9. A legacy. Knowing that their company may be the only real thing they are remembered for, or hoping that their kids will take over the business someday, keeps many entrepreneurs going, when times get tough or they simply get tired.
10. Create Momentum. This one was cited by just about everyone I talked to. Goals like: $1 million in sales within the first year can sound awfully daunting from a standing start, i.e. you are beginning with no revenues. But, if you say, “let’s get $83,333.33 coming in this month; and $83,333 next month,” the numbers don’t seem as big, and you get a chance to celebrate 12 small wins, as well as the one big one, when you hit $1 million in sales.
11. Get a Diagnosis. Here’s how one entrepreneur described this one for me. “You know when you are physically feeling lousy and know it is more than a cold or the flu, but you don’t know what it is? Simply not knowing is worrisome. Once you get a diagnosis—even if it something bad like pneumonia—you actually feel better because you know what it is and what you are up against It is the same for me in my business. If I feel bad but I get a friend—or even a shrink—to tell me what is going on, I feel better once I have a name for it. That, in and of itself, is enough for me to come up with a battleplan to keep going.”
12. Visualization. This one has never worked for me, although several of the people I talked to swear by it. They say focusing on what success will ultimately look like keeps them going. I worry that having fixed image of success could keep you from pursuing other opportunities that you could encounter on the way, but I am including this one here because it seems to work for so many.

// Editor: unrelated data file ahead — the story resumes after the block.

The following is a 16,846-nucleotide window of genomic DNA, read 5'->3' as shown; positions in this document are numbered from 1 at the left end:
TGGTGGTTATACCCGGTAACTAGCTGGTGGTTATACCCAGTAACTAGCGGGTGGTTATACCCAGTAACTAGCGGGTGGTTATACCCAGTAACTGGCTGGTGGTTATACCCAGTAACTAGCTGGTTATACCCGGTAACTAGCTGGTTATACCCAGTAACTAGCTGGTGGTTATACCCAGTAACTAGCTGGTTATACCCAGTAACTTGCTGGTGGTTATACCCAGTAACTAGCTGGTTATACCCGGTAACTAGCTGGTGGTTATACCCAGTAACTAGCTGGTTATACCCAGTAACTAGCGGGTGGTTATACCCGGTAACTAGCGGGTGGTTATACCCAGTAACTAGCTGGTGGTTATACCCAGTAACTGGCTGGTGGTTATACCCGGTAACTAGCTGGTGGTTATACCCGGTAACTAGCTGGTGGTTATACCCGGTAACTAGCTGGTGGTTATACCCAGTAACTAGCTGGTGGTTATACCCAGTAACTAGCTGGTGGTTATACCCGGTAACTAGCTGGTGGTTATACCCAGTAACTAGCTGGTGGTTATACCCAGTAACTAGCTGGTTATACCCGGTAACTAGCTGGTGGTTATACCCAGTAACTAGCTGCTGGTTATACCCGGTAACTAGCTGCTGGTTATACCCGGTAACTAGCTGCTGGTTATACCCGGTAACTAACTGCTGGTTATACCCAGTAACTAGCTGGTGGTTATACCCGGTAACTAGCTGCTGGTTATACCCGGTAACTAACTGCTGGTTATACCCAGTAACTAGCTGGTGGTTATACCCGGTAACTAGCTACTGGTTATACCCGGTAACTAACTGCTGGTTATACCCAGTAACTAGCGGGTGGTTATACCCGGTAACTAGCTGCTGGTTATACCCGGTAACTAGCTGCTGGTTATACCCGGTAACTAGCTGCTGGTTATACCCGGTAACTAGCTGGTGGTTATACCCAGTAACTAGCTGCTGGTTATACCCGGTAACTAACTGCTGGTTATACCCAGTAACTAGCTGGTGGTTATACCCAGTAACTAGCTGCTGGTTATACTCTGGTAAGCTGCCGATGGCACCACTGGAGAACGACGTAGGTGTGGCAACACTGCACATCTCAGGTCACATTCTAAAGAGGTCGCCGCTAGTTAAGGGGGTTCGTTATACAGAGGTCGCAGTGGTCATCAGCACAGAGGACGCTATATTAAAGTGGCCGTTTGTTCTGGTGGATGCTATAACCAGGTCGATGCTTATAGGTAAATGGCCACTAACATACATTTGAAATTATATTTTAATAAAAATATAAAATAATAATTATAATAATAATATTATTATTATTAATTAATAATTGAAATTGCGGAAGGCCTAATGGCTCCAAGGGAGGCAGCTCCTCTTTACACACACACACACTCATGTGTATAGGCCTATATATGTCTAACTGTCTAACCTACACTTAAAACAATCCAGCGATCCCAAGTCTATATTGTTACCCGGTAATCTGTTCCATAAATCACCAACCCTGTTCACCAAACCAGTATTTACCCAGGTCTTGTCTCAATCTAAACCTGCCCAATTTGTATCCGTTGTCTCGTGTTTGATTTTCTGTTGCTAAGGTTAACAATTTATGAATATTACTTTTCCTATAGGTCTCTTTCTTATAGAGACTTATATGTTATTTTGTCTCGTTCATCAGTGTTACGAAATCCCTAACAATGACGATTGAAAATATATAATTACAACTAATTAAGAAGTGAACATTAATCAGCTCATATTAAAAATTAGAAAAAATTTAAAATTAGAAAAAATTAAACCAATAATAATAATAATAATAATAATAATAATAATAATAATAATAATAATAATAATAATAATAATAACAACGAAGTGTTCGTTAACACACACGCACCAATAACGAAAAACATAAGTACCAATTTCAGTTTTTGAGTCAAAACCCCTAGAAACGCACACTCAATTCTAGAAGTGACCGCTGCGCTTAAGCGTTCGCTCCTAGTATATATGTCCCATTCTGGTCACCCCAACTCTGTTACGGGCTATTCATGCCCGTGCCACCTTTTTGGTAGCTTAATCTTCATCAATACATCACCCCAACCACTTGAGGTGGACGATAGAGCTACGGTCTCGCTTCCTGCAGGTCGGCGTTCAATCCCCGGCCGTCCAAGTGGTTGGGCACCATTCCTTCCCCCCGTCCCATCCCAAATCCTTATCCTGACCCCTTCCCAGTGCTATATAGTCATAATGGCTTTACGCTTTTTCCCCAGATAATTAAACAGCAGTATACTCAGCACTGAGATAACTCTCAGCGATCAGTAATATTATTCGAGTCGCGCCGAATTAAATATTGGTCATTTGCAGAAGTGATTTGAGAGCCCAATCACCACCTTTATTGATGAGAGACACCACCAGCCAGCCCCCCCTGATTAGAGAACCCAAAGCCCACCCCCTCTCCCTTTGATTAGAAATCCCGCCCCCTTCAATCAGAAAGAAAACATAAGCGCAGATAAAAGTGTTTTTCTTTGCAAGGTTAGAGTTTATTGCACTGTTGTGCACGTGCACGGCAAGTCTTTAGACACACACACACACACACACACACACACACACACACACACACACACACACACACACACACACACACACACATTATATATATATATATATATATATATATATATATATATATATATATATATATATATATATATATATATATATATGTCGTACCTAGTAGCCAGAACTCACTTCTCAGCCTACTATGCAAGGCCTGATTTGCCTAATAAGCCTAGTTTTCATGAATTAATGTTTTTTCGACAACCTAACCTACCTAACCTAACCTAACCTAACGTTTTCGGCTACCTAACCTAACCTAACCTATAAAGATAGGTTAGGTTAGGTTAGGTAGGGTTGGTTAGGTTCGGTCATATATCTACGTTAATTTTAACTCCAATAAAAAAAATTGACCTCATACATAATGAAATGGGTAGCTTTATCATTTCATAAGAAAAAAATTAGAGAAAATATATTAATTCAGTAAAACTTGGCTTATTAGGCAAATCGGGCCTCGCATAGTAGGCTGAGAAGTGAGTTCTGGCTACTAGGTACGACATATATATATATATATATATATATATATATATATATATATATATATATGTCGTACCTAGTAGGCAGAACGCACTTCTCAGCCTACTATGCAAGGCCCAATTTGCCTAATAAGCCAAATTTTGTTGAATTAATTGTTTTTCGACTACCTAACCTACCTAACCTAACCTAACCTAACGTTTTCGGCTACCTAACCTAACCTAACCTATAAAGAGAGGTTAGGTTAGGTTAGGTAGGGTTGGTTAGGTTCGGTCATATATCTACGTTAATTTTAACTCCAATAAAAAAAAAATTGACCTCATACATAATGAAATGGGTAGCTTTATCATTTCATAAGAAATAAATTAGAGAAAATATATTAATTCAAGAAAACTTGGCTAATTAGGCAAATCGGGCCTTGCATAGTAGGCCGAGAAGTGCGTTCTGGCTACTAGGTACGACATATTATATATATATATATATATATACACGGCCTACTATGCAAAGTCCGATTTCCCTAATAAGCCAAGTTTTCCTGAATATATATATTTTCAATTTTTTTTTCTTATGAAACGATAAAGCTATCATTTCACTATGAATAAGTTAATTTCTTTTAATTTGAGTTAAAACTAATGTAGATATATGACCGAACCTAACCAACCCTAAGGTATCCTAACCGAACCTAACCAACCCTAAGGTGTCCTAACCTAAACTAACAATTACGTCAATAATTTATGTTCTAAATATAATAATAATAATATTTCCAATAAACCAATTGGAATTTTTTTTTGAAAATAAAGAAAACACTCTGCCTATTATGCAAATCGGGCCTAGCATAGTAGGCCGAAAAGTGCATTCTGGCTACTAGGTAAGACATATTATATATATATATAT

13. Exercise. Think. Sometimes being tired, depressed and wrung out is “simply” a matter of over-work or being out of shape (or both.) Taking a break—at regular points–could be enough to keep you going. And at the very least, if you get into shape you will have more energy—even if your exercise program doesn’t do a darn thing to improve your company’s performance.
14. Learn from your mistakes. Having things go wrong—you don’t get the sale; the client hates your solution to their problem—is enough to get anyone demotivated (if that is a word.) You are going to feel bad. Accept that. And give yourself a SHORT period to wallow. Then learn from what went wrong. That way you will be turning the rejection into something you can benefit from going forward. It sounds simplistic and cliched, of course, and it is extremely difficult to do. But it is true. And more importantly, it does work.
15. Don’t Get In Your Own Way. There will be enough circumstances beyond your control which could take the wind out of your sails, as my grandmother used to say. Don’t make your life harder than it has to be. Simplify everything you can. (Leaving yourself 10 minutes less than you need to get to the airport is never a good idea.) Delegate the stuff you are bad at. And become as organized as humanly possible. Stress is the enemy of creativity. And creating more stress than you have to for yourself is simply dumb.
16. Keep score. This one is for all the hard charging, Type As out there. If you are keeping a running tally of the jobs completed, clients landed, sales recorded since you first opened your doors, seeing the numbers increase–and wanting them to increase further–can be a great motivating force. Just looking at the scoreboard, and knowing that you need to get the numbers higher, can keep you fired up.
17. Keep telling yourself the best way to predict the future is to create it.
And then go create it.
That’s my list. What’s yours?